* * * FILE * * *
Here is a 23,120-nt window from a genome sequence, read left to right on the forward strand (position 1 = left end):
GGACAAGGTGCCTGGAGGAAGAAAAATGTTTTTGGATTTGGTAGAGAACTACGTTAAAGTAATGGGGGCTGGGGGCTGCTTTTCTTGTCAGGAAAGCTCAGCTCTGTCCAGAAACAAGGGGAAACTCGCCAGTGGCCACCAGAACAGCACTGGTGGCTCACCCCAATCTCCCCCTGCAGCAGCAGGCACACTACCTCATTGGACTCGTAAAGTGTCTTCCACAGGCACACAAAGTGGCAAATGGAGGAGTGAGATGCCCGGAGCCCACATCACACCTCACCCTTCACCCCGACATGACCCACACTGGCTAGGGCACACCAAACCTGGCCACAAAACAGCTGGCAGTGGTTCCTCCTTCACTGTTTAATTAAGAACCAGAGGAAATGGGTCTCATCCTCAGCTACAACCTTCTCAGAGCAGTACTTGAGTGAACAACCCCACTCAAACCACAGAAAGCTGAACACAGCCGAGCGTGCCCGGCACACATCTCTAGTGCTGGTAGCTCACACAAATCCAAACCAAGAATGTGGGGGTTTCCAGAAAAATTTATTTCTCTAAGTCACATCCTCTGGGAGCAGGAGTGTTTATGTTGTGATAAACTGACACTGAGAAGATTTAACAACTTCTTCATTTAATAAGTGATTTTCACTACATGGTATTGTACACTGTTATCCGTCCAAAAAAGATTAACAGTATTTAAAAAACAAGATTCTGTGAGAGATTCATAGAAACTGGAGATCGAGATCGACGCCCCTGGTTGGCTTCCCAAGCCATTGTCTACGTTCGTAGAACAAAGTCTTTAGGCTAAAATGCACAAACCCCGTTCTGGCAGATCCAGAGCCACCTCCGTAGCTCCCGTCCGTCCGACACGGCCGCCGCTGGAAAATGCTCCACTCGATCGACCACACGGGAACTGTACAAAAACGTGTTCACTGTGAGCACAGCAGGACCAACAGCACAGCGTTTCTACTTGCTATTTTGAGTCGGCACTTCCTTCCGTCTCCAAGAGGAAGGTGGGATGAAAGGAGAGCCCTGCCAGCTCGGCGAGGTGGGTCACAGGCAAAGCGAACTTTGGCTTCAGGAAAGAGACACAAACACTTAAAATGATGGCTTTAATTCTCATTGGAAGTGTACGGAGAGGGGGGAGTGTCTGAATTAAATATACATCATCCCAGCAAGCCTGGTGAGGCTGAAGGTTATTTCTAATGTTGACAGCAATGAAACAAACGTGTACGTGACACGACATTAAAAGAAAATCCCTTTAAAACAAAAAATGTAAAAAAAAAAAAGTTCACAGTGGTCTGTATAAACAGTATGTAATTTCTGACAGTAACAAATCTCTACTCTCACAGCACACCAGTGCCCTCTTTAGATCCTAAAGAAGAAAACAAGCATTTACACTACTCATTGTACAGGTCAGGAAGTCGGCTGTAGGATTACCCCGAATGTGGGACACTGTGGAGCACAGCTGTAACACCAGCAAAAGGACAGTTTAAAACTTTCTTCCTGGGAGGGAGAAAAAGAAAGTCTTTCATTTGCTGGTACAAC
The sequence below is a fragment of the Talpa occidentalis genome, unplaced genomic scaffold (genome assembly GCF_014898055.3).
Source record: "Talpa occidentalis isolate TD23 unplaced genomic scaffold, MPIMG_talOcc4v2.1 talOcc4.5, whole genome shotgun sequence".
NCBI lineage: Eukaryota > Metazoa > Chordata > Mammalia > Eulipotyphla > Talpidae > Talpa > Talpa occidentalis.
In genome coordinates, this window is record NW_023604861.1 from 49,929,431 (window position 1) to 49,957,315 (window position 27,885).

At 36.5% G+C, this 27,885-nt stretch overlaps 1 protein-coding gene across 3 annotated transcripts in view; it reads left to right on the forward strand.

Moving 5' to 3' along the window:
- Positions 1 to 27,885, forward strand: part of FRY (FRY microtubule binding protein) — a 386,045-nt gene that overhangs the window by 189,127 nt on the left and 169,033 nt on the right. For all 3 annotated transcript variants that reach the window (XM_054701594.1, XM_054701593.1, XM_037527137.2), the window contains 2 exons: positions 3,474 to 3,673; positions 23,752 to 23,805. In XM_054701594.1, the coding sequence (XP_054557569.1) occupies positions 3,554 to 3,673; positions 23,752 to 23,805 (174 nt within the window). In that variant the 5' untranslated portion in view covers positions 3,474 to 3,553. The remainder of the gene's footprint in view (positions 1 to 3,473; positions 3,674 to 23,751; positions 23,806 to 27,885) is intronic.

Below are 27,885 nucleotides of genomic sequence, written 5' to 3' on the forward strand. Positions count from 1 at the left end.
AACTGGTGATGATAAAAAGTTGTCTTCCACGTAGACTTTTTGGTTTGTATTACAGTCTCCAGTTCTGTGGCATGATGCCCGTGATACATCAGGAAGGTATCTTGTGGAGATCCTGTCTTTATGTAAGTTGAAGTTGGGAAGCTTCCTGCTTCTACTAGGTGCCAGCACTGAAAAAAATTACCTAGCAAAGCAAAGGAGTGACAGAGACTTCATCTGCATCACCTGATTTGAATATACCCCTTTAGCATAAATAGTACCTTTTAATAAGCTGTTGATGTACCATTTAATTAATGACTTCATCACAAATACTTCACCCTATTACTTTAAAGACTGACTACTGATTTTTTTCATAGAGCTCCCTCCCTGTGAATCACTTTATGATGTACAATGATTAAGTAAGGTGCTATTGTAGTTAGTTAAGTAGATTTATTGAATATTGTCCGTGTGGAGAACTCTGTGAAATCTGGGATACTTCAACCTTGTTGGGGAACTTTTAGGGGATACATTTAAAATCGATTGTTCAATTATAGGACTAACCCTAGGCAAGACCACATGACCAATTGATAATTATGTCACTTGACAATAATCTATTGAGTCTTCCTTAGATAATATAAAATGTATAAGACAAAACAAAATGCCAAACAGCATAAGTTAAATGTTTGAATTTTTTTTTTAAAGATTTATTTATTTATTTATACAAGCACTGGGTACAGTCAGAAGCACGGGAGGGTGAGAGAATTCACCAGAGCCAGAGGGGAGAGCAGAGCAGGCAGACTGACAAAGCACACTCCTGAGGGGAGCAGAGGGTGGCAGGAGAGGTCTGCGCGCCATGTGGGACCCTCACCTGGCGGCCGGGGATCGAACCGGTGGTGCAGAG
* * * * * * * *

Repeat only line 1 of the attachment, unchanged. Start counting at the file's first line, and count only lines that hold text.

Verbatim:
Here is a 23,120-nt window from a genome sequence, read left to right on the forward strand (position 1 = left end):